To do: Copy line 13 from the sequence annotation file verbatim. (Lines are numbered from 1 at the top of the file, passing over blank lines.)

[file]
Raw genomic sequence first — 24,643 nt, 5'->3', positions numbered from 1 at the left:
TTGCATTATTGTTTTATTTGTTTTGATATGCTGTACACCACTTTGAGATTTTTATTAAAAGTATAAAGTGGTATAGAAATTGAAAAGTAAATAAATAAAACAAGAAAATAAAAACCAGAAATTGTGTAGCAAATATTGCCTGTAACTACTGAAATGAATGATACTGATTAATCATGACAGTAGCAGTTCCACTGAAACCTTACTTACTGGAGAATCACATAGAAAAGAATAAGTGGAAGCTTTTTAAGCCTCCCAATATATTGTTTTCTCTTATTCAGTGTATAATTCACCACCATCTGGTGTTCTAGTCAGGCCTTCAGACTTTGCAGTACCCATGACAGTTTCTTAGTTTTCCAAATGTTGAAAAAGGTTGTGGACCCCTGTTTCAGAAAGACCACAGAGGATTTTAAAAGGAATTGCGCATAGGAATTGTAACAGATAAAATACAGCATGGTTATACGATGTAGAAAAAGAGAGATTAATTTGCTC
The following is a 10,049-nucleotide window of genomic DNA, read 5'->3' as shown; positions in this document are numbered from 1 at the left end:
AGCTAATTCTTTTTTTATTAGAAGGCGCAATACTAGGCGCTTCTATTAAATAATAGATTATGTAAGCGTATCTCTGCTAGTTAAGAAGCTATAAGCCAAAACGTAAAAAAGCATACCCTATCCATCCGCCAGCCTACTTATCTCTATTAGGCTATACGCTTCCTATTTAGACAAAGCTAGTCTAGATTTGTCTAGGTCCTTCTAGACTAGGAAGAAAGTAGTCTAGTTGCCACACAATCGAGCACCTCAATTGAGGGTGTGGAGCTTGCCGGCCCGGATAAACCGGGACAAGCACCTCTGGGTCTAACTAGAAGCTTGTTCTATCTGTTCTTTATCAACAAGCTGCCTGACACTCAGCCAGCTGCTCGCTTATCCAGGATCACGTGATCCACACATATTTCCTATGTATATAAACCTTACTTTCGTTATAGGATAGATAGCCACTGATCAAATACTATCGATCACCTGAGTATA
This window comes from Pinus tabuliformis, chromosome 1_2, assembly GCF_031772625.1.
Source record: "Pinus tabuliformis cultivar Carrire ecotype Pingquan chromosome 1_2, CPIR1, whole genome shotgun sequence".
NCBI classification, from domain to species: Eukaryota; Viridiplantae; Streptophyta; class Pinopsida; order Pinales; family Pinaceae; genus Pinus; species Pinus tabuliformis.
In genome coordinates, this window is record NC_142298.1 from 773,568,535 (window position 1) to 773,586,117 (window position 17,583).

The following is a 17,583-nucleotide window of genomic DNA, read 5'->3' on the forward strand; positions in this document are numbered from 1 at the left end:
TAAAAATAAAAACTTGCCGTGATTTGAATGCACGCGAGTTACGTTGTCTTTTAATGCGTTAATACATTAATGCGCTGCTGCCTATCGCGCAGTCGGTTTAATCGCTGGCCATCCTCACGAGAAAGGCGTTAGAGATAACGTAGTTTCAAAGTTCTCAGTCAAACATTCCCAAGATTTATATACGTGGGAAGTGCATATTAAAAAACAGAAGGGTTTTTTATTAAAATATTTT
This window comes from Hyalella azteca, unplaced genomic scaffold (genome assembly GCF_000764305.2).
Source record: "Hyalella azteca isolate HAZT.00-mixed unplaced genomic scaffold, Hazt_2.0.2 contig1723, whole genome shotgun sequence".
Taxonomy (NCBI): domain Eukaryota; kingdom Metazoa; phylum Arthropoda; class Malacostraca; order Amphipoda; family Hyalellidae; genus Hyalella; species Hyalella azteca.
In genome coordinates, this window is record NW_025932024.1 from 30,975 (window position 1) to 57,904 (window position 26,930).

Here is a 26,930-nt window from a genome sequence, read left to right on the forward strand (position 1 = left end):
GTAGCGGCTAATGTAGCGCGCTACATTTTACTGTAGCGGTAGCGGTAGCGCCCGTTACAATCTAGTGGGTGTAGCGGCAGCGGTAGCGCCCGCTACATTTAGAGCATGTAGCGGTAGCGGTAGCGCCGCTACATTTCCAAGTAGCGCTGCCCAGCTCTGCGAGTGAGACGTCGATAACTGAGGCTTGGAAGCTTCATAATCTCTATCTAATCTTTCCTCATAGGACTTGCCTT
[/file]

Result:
Taxonomy (NCBI): domain Eukaryota; kingdom Metazoa; phylum Arthropoda; class Malacostraca; order Amphipoda; family Hyalellidae; genus Hyalella; species Hyalella azteca.